Your space is now configured to use Scroll Versions for version management. The next thing is to add a version or two, and start playing with them.

To add a new version of your documentation in your space:

  1. Go to a page in the space.
  2. Choose “Browse” > “Scroll Versions”. You will see that there are now two big green buttons, one called “Manage Versions” and one called “View Configuration”. The second button takes you back to the configuration steps that you’ve just done above. If you clicked it, come back again!
  3. Choose “Manage Versions”.
  4. Choose “Add Version”.
  5. Add the details for your new version. For example, it may be version 1.0.1, which is based on version 1.0.
  6. Add a couple more versions, just for something to play with.

When you go back to the pages in your space, you’ll see the Scroll Versions information panels at the top of each page. The version information panels and options are visible only to the people in the groups you specified as Scroll authors or doc-admins. Other viewers of the space will see just the wiki page, as usual.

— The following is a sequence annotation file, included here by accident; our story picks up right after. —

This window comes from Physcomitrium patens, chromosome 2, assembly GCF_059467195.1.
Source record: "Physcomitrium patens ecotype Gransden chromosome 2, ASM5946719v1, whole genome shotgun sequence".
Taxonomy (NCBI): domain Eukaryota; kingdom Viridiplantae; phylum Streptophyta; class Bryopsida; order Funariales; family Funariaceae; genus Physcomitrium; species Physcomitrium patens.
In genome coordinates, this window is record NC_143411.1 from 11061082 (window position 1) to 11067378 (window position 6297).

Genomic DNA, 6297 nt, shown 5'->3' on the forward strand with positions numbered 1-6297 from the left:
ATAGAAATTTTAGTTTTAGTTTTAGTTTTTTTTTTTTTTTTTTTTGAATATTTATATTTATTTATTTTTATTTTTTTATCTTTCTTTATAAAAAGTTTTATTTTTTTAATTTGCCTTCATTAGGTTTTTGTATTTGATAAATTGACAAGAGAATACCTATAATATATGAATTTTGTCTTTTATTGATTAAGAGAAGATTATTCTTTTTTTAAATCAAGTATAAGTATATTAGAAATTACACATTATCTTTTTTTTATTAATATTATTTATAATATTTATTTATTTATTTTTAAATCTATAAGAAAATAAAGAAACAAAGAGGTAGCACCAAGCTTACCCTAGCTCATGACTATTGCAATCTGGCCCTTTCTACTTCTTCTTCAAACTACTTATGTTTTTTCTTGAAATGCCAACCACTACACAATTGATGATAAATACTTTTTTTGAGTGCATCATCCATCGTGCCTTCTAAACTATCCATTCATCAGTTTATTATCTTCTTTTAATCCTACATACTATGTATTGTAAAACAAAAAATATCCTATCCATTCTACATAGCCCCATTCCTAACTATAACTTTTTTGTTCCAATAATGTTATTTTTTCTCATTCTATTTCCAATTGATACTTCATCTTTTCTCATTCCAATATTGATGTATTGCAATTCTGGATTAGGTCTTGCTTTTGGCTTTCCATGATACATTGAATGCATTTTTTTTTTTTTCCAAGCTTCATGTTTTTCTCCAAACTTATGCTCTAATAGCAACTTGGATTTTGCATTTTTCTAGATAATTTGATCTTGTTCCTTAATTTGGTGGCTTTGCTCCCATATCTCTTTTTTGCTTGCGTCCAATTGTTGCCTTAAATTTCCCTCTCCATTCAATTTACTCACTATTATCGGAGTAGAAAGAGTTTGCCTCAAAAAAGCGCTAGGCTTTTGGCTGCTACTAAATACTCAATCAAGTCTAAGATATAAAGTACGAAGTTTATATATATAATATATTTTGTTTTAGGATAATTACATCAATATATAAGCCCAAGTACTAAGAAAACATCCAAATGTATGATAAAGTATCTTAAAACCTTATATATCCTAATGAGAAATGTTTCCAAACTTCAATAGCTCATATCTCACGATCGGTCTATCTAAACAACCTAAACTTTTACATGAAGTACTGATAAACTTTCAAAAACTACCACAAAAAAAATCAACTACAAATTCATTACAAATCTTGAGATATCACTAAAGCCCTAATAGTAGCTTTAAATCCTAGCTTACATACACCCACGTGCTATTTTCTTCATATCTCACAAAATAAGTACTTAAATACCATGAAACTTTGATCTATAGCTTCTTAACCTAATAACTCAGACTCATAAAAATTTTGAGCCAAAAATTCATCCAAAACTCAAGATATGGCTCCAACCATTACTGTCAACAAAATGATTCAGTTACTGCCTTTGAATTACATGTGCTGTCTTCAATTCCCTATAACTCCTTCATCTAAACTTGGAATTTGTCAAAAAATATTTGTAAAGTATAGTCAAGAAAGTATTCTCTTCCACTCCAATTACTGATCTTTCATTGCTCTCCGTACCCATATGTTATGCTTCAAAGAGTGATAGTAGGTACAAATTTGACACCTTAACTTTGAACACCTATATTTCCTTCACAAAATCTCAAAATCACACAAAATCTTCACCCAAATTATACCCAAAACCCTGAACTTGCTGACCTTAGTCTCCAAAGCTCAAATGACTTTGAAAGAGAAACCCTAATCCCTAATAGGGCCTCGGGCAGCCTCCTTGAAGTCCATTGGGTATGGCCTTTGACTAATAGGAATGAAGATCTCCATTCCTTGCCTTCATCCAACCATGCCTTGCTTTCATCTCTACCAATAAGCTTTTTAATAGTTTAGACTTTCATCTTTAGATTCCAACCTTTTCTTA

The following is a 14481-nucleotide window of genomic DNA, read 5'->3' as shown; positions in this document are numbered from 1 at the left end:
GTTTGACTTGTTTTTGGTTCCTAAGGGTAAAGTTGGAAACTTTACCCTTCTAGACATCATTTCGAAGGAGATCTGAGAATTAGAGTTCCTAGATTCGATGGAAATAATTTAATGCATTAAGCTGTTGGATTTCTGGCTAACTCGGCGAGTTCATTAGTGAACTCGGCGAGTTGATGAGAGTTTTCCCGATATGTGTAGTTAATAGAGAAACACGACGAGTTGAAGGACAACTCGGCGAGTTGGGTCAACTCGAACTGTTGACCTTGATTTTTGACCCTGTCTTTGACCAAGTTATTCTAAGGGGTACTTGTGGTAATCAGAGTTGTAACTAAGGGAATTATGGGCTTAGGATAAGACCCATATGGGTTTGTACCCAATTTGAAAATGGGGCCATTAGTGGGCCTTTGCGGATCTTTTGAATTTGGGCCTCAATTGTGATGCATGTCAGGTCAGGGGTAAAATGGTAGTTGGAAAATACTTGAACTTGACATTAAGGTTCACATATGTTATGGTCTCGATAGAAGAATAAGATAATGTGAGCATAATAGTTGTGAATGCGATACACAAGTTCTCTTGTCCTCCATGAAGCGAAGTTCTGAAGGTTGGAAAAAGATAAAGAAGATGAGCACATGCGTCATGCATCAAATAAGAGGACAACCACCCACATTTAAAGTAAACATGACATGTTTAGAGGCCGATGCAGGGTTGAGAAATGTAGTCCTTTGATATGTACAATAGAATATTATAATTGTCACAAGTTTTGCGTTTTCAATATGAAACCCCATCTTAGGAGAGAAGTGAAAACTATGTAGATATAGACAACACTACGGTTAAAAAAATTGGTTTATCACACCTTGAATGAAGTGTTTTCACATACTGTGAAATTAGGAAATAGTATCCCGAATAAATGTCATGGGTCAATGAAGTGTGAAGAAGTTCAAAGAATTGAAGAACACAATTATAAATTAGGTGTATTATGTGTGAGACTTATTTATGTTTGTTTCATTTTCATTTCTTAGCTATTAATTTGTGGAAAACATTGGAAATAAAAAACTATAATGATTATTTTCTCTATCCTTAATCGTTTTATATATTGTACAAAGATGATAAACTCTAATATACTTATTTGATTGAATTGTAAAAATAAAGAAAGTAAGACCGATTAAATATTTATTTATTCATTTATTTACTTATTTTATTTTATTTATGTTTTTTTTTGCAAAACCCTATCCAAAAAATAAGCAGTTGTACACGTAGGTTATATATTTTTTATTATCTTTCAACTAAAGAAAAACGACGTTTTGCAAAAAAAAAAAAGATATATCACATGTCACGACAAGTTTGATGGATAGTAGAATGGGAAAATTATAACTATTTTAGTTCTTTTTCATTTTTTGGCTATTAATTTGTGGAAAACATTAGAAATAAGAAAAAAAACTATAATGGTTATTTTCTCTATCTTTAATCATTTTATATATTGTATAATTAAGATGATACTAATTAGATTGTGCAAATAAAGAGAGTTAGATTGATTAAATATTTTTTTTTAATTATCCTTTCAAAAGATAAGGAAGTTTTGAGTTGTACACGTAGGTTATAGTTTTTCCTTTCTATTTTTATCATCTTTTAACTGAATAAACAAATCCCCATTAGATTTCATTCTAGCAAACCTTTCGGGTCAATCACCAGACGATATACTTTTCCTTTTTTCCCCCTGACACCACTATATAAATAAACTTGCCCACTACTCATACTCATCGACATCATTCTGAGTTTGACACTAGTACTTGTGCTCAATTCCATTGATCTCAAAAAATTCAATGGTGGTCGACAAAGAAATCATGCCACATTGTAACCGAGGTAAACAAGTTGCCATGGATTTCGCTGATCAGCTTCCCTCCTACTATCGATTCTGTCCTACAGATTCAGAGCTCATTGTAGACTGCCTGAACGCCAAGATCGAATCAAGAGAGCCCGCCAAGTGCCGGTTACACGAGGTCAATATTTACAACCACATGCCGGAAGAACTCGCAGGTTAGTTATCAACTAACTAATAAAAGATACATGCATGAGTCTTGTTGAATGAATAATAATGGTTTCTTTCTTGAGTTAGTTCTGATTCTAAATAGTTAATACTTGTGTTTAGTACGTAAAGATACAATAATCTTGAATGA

Now that you have Scroll Versions set up, it’s a good time to watch that video again (at the top of this post) and then start playing with the product.

More reading, and feedback

This is K15t Software’s blog post announcing the release:  Announcing Scroll Versions – Concurrent Version Management for Atlassian Confluence.

The documentation is here: Scroll Versions Documentation.

The team at K15t Software are very keen to have our feedback. Happy wiki version management!

About Sarah Maddox

Technical writer, author and blogger in Sydney

Posted on 4 August 2012, in Confluence, technical writing, wiki and tagged , , , , , , , , , . Bookmark the permalink. 2 Comments.

  1. Great intro to the Scroll Versions plugin. I wish Confluence would buy them and integrate the product into core. Such an enormous improvement over the ‘drafts’ system they currently use. It also sounds like this plugin solves the copy-space issue. By saving a set of changes out to a new or existing space you avoid the overly sloppy Copy-Space plugin or exporting as XML and manually modifying the code. Both of which I have never had much confidence in.

  1. Pingback: If you have not considered a wiki for technical writing before, now is the right time to have a look: – Technical Writing World